Category Archives: History

New York History

The Historians Podcast Explores 1932


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The Historians LogoThis week “The Historians” podcast features David Pietrusza of Glenville, N.Y. who has written numerous books, including a trilogy of volumes (1920, 1960, and 1948) on American Presidential electoral history. Pietrusza’s newest book is 1932: The Rise of Hitler and FDR – Two Tales of Politics, Betrayal and Unlikely Destiny (Lyons Press, 2015). You can Listen to the podcast here. Continue reading

NY State History Month: Another View


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New York State History MonthNovember is New York State History Month. The goal of this initiative certainly is a worthy one. Naturally as historians, a primary source document such as a press release invites a close reading of the text. That’s what historians do and government publications are not exempt from such scrutiny. The exercise is quite productive and one can learn a lot from doing it.
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John Jay, Forgotten Founder


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ben_franklins_worldJohn Jay played important and prominent roles during the founding of the United States and yet, his name isn’t one that many would list if asked to name founding fathers.

In this episode of the Ben Franklin’s World podcast, we explore John Jay and his contributions to the founding of the United States with Robb Haberman, associate editor of The Selected Papers of John Jay documentary editing project. You can listen to the podcast here: www.benfranklinsworld.com/055

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New York City’s ‘Evacuation Day’ Planned


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Evacuation_of_New_York_by_the_BritishOn November 25, 1783 George Washington’s Continental army marched into New York City officially ending the Revolutionary War. Like much else about the war, the ceremonies that day were marked by controversy, but also triumph.

More than two and a half years after the joint French/American victory at Yorktown in 1781, after much wrangling over issues such as the status of New York’s numerous Tories and runaway slaves fighting for the British, Washington and British Governor Guy Carleton had agreed on arrangements for the British to turn over New York City, their last enclave in North America to the Continental army. By prearrangement, on the morning of November 25, 1783, Washington was to march down Broadway and take control of the City, just after the British and their supporters completed their withdrawal. Continue reading

Corset Portraits of the Loves of Aaron Burr


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Madame+Jume_RGB.BillOrcuttArtist Camilla Huey has a close to the skin interpretation of founding father Aaron Burr. While we know about his schemes to gain and keep political power, Huey tempts us to think about Burr’s gender politics. Was the former Vice-President who shot Alexander Hamilton in a duel, a full-fledged Lothario, or might there be another story?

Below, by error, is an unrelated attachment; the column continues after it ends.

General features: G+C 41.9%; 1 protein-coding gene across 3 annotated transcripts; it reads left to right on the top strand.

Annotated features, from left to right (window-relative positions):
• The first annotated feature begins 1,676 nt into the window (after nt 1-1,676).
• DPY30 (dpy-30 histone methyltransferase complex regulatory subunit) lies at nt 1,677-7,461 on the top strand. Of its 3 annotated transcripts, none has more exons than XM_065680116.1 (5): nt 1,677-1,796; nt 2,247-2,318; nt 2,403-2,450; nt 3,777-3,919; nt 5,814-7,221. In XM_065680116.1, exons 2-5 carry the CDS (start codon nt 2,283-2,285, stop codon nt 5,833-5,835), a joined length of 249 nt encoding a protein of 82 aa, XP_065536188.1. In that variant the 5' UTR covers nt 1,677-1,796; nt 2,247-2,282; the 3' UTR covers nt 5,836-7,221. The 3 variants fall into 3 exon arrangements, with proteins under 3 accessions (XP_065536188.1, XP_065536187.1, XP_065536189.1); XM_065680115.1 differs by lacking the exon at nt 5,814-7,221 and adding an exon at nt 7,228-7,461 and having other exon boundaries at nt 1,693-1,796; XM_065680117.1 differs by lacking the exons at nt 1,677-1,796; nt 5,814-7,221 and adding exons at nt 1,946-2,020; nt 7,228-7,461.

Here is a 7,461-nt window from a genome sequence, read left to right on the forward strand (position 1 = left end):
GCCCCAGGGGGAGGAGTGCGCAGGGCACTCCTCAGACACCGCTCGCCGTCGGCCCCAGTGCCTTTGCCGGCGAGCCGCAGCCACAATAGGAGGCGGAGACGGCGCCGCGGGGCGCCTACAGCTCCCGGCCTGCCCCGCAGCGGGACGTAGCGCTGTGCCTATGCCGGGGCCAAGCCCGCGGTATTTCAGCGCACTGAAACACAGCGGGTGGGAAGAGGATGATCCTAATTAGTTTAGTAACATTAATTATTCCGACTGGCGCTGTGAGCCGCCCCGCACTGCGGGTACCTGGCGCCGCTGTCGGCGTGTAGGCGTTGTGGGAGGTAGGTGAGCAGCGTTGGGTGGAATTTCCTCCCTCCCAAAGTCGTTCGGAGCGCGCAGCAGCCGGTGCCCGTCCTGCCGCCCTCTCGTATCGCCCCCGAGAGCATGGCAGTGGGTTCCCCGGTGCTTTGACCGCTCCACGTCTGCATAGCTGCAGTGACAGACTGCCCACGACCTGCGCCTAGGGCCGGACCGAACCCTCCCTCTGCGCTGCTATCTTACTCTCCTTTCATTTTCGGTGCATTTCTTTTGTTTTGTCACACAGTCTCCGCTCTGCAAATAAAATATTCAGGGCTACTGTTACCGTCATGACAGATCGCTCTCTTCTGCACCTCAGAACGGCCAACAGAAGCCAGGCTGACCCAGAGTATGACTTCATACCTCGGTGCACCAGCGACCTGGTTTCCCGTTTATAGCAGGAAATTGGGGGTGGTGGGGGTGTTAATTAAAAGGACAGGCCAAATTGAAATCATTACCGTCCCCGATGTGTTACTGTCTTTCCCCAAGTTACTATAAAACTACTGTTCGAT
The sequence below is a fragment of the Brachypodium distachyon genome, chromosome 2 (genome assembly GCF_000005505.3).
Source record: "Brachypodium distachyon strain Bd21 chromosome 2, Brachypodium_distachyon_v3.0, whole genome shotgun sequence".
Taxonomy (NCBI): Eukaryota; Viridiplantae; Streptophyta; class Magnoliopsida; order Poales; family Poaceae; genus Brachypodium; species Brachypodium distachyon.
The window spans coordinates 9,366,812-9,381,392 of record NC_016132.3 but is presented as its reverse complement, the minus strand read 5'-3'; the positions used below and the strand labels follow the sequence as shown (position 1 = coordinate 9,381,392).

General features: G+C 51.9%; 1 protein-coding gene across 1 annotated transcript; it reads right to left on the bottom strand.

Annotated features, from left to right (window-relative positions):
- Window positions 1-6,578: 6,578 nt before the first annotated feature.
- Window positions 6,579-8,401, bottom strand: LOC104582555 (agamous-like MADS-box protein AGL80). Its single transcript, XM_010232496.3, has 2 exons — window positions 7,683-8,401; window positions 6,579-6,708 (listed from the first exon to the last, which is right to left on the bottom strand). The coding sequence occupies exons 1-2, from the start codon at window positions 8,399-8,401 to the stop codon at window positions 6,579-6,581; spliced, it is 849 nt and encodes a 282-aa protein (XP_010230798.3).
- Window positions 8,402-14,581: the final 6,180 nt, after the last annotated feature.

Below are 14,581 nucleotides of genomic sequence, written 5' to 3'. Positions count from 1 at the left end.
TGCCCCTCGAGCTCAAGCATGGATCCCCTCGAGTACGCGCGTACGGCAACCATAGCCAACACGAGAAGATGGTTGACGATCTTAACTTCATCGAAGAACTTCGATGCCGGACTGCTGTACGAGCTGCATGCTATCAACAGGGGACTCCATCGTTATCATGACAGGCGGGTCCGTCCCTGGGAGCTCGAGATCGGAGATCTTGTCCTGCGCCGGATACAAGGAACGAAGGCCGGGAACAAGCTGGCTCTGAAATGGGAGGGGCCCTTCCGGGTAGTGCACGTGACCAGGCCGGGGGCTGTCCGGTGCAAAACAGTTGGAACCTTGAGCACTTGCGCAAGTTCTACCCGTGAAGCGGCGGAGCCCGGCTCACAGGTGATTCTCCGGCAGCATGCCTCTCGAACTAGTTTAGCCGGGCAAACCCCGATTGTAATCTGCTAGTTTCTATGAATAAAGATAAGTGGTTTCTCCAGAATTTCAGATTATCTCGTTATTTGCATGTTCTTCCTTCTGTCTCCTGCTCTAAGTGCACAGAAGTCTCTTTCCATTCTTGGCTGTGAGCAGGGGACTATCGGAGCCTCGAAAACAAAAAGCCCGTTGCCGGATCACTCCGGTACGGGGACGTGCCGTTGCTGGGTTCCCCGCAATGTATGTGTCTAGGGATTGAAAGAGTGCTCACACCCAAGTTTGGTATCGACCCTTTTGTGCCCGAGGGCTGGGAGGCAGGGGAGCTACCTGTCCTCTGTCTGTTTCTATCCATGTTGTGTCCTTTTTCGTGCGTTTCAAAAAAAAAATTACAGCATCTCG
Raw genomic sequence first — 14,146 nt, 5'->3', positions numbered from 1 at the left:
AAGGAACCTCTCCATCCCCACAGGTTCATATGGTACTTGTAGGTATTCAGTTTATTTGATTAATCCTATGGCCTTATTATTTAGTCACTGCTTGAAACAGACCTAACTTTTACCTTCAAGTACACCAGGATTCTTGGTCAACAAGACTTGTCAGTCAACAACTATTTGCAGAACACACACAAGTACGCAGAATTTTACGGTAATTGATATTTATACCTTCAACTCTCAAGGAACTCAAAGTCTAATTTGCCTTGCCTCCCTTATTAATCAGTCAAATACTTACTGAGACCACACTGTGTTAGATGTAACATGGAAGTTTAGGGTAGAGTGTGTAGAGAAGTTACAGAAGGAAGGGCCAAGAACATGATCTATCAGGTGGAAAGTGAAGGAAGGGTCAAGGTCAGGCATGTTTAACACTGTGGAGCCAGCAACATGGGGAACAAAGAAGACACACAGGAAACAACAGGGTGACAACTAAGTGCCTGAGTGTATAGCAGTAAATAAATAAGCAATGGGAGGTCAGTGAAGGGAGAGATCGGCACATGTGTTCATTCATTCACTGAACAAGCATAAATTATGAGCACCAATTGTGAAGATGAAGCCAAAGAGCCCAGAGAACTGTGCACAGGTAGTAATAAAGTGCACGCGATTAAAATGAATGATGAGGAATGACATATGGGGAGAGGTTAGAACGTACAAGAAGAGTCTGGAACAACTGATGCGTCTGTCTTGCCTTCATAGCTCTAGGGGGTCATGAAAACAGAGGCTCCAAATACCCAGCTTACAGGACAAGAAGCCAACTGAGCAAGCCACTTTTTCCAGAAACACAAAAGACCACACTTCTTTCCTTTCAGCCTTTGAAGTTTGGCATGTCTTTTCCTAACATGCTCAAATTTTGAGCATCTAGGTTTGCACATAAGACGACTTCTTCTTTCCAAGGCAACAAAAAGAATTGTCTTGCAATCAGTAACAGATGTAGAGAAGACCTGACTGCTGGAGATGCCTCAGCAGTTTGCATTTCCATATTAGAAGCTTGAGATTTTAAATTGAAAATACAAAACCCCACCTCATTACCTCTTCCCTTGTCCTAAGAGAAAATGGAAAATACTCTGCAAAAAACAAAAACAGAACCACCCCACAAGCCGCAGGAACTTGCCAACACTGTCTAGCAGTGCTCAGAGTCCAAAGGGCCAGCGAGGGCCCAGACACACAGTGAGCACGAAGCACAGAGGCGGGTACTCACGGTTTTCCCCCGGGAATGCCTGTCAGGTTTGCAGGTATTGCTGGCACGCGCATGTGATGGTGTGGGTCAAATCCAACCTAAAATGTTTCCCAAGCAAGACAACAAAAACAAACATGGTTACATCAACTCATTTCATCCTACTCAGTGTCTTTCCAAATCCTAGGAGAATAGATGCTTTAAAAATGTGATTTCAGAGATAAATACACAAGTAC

The film “The Loves of Aaron Burr: Portraits in Binding and Corsetry”  premiering at Symphony Space at 95th St. and Broadway in Manhattan on Saturday, November 14 at noon offers a much more complicated and nuanced view of the man and his significant female others.  As Thomas Paine wrote in that revolutionary era “If we take a survey of the countries and the ages… we will find the women adored and oppressed. Man who has never neglected an opportunity of exerting his power,  in paying homage to their beauty has always availed himself of their weakness… at once their tyrant and their slave.” Continue reading

American Exceptionalism: The History of an Idea


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ben_franklins_worldWhat is the underlying ideological current that links Americans together regardless of their ancestral or regional diversity?

In this episode of the Ben Franklin’s World podcast, we explore “American Exceptionalism” and the ideas it embodies with John D. Wilsey, author of American Exceptionalism and Civil Religion: Reassessing the History of an Idea (IVP Academic, 2015)You can listen to the podcast here: www.benfranklinsworld.com/054

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New ‘Path Through History’ Website Launched


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Andrew Cuomo Path Through historyA announcement sent to the media says that Governor Andrew Cuomo has introduced a new Path Through History website in celebration of New York State History Month.

“The new website features streamlined visuals and user-friendly navigation to help travelers map visits to sites across the state using 13 unique themes that explore New York’s rich cultural and natural history,” the announcement said. Continue reading

November Is New York State History Month


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NYS History Month logo_colorIn 1997, the New York State Legislature established November as New York State History Month “to celebrate the history of New York state and recognize the contributions of the state and local historians.” The celebration has been mostly ignored since 2002.